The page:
Master Plan
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Fort Vancouver National Historic Site was established, in the words of the authorizing Act (62 Stat. 352) and the Senate Report on that legislation, "to preserve as a national monument the site of the original Hudson's Bay stockade (of Fort Vancouver) and sufficient surrounding land to preserve the historical features of the area" for "the benefit of the people of the United States" The Department of the Interior report on the legislation further stated that the lands so dedicated should fulfill "two essential requirements—the preservation of the historic stockade . . . and the preservation of the historic parade ground of the later United States Army Post." Clearly, then, the purpose of the park is to maintain in perpetuity the site of this primary early center of economic, cultural, and military development in the Pacific Northwest and to make clear to American citizens the important part played in the growth of the nation by the fur trade and other activities centered at Fort Vancouver.


Location Map. (click on image for an enlargement in a new window)


To fulfill the stated purposes of the Fort Vancouver National Historic Site, the National Park Service proposes:

Interpretive Theme: To interpret to the public, as the primary historical theme, the story of the fur trade and the Hudson's Bay Company in the Northwest country and the roles they played in the exploration, settlement, territorial sovereignty, and development of the Pacific Northwest; and to interpret, as the secondary historical theme, the story of Vancouver Barracks and the part played by the United States Army in opening the region to settlement.

Land Acquisition: To acquire for interpretive and preservation purposes as they become available, certain city, State and Federal lands contiguous to the present park boundaries to permit the Service to restore as completely as practicable the historic setting of the Hudson's Bay Company post of Fort Vancouver in the year 1845, and to provide space necessary for appropriate visitor enjoyment.

Fort Vancouver from the southeast, 1845, drawn by Henry J. Warre.

Restrictive Uses: To eliminate the present Pearson Airpark avigation easement to allow restoration of Fort Vancouver and, as additional lands are acquired, to remove other intrusive or restrictive elements to permit full visitor use and enjoyment of the park.

Restoration: To restore the major fort structures as nearly as possible in the historic setting of the period to be interpreted, together with authentic interior furnishings; to restore attendant features such as roads and fences; and to provide illustrative examples of associated historic uses such as the orchard, garden, and some of the farming and manufacturing activities that were a part of fort operations. This objective includes examples of farm animals that were present during the historic period represented by the restoration.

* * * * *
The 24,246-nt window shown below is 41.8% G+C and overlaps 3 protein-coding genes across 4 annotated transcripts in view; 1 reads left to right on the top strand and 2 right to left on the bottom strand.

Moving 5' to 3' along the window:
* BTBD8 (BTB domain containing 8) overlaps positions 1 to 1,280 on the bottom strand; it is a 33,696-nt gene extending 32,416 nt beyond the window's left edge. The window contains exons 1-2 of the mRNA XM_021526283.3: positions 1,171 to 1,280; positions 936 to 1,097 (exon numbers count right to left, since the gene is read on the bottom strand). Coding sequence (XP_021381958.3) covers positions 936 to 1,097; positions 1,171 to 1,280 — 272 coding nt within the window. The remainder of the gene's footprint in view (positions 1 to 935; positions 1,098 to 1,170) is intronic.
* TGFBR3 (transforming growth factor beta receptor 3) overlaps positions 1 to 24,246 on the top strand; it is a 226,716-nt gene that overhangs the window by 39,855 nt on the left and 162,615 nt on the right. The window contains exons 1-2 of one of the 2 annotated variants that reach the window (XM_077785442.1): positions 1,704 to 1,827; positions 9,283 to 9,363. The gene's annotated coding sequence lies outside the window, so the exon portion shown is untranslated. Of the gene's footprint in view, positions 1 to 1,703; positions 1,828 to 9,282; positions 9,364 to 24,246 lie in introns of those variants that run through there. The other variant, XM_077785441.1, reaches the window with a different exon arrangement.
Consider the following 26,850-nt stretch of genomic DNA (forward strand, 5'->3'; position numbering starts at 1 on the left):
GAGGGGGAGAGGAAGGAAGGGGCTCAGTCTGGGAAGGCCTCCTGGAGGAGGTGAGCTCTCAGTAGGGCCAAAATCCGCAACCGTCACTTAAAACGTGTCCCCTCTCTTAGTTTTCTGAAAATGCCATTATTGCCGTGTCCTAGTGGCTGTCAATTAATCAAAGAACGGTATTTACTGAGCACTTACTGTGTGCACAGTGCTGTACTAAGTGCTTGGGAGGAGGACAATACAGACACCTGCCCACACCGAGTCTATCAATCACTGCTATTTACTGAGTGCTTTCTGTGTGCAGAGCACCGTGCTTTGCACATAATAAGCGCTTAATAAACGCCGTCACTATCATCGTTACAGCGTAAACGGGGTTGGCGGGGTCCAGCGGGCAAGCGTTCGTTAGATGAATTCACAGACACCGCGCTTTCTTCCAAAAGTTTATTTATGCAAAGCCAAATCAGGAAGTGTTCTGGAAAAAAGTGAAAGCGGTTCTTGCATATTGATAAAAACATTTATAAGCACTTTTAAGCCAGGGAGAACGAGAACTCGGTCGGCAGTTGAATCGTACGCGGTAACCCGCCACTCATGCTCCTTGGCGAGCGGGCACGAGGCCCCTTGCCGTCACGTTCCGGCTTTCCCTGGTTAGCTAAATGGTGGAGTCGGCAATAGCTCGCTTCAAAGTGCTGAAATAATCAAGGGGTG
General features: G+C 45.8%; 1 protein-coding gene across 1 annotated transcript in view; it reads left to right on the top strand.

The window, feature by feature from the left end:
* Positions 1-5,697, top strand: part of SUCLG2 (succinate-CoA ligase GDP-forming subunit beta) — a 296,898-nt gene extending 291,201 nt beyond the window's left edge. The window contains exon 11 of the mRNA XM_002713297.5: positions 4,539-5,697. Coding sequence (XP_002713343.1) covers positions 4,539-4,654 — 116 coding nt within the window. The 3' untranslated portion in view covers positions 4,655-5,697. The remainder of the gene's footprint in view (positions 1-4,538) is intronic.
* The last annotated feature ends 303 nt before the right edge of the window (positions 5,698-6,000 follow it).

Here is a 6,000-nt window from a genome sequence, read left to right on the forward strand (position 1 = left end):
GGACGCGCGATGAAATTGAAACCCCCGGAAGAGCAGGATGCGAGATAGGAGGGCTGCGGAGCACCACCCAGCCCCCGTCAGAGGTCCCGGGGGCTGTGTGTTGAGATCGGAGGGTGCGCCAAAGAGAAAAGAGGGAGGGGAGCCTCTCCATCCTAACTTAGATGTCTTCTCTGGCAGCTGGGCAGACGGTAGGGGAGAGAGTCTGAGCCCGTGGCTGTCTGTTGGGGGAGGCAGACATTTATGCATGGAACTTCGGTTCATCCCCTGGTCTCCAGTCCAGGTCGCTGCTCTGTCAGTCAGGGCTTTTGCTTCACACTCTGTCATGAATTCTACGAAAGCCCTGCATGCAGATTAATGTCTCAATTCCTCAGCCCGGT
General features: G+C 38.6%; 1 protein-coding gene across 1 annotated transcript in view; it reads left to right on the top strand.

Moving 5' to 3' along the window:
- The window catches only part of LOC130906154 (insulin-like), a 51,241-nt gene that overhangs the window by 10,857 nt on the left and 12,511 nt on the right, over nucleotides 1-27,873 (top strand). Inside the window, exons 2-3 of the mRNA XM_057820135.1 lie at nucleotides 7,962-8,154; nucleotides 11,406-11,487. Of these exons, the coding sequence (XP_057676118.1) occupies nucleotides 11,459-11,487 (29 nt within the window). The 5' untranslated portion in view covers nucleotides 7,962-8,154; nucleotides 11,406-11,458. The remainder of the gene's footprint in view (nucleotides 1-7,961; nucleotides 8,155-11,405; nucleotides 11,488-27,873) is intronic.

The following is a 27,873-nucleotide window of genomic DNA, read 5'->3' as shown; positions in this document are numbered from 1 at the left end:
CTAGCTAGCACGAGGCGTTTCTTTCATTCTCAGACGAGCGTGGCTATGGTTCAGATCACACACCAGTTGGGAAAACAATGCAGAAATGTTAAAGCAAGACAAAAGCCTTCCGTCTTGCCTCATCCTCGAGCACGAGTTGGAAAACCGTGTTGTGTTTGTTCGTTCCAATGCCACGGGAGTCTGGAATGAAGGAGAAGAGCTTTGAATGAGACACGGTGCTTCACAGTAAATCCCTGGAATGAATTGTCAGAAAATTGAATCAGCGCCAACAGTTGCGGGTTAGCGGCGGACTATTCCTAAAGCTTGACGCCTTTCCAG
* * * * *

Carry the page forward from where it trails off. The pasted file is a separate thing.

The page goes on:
Related Visitor Services: To develop the park resources to their full potential through the provision of attendant facilities for recreation purposes. The principal objective of these facilities will be to permit school classes, families, and other groups visiting the park at mid-day to enjoy a continuous stay without the necessity of leaving the area for lunch; and to provide for children's play activities as a part of the park visit.

Woodcarving of Hudson's Bay Company, seal in visitor center.

Research: To continue present intensive historical and archeological research programs to produce the basic factual information necessary for the accurate restoration of Fort Vancouver and its setting, and for the interpretation of the site and its story.

Safety and Protection: To protect the historical and recreational resources of the historic site and provide for the safety of the park visitor and Government property.

Visitor Use and Development: In anticipation of heavy visitor use when restoration has been completed, to provide adequate parking facilities and roads which will have a minimum adverse impact upon the historic scene but still provide convenient access to the fort proper and to other major points of interest; and to provide sheltered lunching facilities and a children's play area which will permit uninterrupted visits and afford other types of visitor enjoyment appropriate to the location of the park in an urban setting.

Interpretation and Information: To develop imaginative programs, including interpretive demonstrations, pageants, and the re-creation of a living farm exhibit, to vividly portray the large size of Fort Vancouver and the importance of its activities in the development of the West; and, incidentally, to provide information concerning opportunities offered by other parks for enjoying additional historical and recreational values in the Pacific Northwest.

Museum Collections: To continue protection and use of existing park collections and to assemble and preserve additional artifacts relating to the Fort Vancouver and Vancouver Barracks stories for public display, for refurnishing restored structures, and for study and research purposes; to confine the scope of the collections to items directly related to the park interpretive themes.

Resource Management: To conserve and manage the historical resources in such a way as to present them to the public as an integrated, three-dimensional, living historical exhibit; and, as a related management objective, to provide such recreational opportunities as are consistent with the primary historical exhibit purposes of the park.

Fort Vancouver about 1845, from the general vicinity of the present visitor center. The National Park Service hopes to restore Fort Vancouver as closely as possible to the appearance of this scene. Oil painting, by an unknown artist, is now hanging in Yale University Library.

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Last Updated: 07-May-2007